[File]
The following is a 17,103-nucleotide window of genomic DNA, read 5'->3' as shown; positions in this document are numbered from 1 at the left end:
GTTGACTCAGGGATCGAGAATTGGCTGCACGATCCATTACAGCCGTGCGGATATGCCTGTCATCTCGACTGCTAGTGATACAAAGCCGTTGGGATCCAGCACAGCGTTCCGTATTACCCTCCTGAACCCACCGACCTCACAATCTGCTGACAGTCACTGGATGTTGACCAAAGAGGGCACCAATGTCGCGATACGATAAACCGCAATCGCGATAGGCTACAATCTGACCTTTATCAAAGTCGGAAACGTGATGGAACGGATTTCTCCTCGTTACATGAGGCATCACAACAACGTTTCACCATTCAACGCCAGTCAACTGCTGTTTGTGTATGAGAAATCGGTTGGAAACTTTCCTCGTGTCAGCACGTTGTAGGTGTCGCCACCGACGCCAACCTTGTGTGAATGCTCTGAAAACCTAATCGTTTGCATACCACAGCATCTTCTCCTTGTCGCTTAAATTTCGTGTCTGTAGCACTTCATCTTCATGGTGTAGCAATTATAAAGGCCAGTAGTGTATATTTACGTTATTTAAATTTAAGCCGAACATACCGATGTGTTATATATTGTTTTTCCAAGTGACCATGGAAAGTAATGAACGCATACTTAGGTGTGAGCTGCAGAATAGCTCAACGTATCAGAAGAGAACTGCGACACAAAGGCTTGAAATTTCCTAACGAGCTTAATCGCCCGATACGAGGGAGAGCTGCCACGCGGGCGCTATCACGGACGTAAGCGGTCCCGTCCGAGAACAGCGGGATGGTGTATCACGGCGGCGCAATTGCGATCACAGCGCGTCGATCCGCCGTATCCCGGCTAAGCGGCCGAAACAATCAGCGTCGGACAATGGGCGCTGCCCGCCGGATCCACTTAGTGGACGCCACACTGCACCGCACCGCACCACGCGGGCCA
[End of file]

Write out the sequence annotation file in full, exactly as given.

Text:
The following is a 17,103-nucleotide window of genomic DNA, read 5'->3' as shown; positions in this document are numbered from 1 at the left end:
GTTGACTCAGGGATCGAGAATTGGCTGCACGATCCATTACAGCCGTGCGGATATGCCTGTCATCTCGACTGCTAGTGATACAAAGCCGTTGGGATCCAGCACAGCGTTCCGTATTACCCTCCTGAACCCACCGACCTCACAATCTGCTGACAGTCACTGGATGTTGACCAAAGAGGGCACCAATGTCGCGATACGATAAACCGCAATCGCGATAGGCTACAATCTGACCTTTATCAAAGTCGGAAACGTGATGGAACGGATTTCTCCTCGTTACATGAGGCATCACAACAACGTTTCACCATTCAACGCCAGTCAACTGCTGTTTGTGTATGAGAAATCGGTTGGAAACTTTCCTCGTGTCAGCACGTTGTAGGTGTCGCCACCGACGCCAACCTTGTGTGAATGCTCTGAAAACCTAATCGTTTGCATACCACAGCATCTTCTCCTTGTCGCTTAAATTTCGTGTCTGTAGCACTTCATCTTCATGGTGTAGCAATTATAAAGGCCAGTAGTGTATATTTACGTTATTTAAATTTAAGCCGAACATACCGATGTGTTATATATTGTTTTTCCAAGTGACCATGGAAAGTAATGAACGCATACTTAGGTGTGAGCTGCAGAATAGCTCAACGTATCAGAAGAGAACTGCGACACAAAGGCTTGAAATTTCCTAACGAGCTTAATCGCCCGATACGAGGGAGAGCTGCCACGCGGGCGCTATCACGGACGTAAGCGGTCCCGTCCGAGAACAGCGGGATGGTGTATCACGGCGGCGCAATTGCGATCACAGCGCGTCGATCCGCCGTATCCCGGCTAAGCGGCCGAAACAATCAGCGTCGGACAATGGGCGCTGCCCGCCGGATCCACTTAGTGGACGCCACACTGCACCGCACCGCACCACGCGGGCCA